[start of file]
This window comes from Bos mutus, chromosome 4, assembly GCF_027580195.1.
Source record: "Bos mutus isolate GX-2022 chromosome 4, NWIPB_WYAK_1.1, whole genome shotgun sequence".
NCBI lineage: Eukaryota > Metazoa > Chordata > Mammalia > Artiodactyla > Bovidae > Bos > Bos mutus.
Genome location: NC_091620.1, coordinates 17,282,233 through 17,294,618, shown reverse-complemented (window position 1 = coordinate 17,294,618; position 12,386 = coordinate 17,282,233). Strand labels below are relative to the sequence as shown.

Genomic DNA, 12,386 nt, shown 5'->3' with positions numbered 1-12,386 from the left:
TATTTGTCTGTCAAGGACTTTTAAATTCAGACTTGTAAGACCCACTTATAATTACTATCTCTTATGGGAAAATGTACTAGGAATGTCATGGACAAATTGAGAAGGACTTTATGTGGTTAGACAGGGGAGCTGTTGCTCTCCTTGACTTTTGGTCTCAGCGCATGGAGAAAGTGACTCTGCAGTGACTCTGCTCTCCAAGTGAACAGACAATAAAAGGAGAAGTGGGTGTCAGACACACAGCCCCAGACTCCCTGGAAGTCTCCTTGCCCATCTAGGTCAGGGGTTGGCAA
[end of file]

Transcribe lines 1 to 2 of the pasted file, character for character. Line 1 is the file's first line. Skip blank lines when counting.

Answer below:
This window comes from Bos mutus, chromosome 4, assembly GCF_027580195.1.
Source record: "Bos mutus isolate GX-2022 chromosome 4, NWIPB_WYAK_1.1, whole genome shotgun sequence".